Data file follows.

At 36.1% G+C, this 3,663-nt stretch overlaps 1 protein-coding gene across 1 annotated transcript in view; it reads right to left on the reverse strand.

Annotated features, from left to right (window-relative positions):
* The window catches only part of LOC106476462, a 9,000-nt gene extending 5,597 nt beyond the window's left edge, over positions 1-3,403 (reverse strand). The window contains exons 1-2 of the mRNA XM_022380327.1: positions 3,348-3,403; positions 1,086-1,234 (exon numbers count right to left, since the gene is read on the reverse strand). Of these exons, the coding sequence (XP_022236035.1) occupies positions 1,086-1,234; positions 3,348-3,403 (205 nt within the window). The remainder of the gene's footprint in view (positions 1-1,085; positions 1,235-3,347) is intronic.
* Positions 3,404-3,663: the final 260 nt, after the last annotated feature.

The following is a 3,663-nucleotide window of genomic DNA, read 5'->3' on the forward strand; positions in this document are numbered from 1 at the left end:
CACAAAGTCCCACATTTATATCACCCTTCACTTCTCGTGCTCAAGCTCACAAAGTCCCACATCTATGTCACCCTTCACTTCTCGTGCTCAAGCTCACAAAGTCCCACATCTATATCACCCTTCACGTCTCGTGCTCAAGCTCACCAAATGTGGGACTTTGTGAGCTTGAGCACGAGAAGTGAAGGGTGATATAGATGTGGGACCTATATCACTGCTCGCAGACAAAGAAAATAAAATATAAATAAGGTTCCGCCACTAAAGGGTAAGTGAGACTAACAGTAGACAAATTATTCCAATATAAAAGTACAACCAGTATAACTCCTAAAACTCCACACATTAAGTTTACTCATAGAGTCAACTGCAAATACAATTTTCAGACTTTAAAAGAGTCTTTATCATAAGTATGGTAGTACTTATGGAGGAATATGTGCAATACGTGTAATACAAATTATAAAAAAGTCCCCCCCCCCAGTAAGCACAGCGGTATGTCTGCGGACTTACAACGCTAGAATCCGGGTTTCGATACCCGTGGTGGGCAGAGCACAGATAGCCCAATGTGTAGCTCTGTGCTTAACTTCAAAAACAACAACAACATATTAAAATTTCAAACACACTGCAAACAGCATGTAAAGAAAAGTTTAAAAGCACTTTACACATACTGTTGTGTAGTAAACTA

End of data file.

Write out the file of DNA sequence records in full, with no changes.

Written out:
At 36.1% G+C, this 3,663-nt stretch overlaps 1 protein-coding gene across 1 annotated transcript in view; it reads right to left on the reverse strand.

Annotated features, from left to right (window-relative positions):
* The window catches only part of LOC106476462, a 9,000-nt gene extending 5,597 nt beyond the window's left edge, over positions 1-3,403 (reverse strand). The window contains exons 1-2 of the mRNA XM_022380327.1: positions 3,348-3,403; positions 1,086-1,234 (exon numbers count right to left, since the gene is read on the reverse strand). Of these exons, the coding sequence (XP_022236035.1) occupies positions 1,086-1,234; positions 3,348-3,403 (205 nt within the window). The remainder of the gene's footprint in view (positions 1-1,085; positions 1,235-3,347) is intronic.
* Positions 3,404-3,663: the final 260 nt, after the last annotated feature.

The following is a 3,663-nucleotide window of genomic DNA, read 5'->3' on the forward strand; positions in this document are numbered from 1 at the left end:
CACAAAGTCCCACATTTATATCACCCTTCACTTCTCGTGCTCAAGCTCACAAAGTCCCACATCTATGTCACCCTTCACTTCTCGTGCTCAAGCTCACAAAGTCCCACATCTATATCACCCTTCACGTCTCGTGCTCAAGCTCACCAAATGTGGGACTTTGTGAGCTTGAGCACGAGAAGTGAAGGGTGATATAGATGTGGGACCTATATCACTGCTCGCAGACAAAGAAAATAAAATATAAATAAGGTTCCGCCACTAAAGGGTAAGTGAGACTAACAGTAGACAAATTATTCCAATATAAAAGTACAACCAGTATAACTCCTAAAACTCCACACATTAAGTTTACTCATAGAGTCAACTGCAAATACAATTTTCAGACTTTAAAAGAGTCTTTATCATAAGTATGGTAGTACTTATGGAGGAATATGTGCAATACGTGTAATACAAATTATAAAAAAGTCCCCCCCCCCAGTAAGCACAGCGGTATGTCTGCGGACTTACAACGCTAGAATCCGGGTTTCGATACCCGTGGTGGGCAGAGCACAGATAGCCCAATGTGTAGCTCTGTGCTTAACTTCAAAAACAACAACAACATATTAAAATTTCAAACACACTGCAAACAGCATGTAAAGAAAAGTTTAAAAGCACTTTACACATACTGTTGTGTAGTAAACTA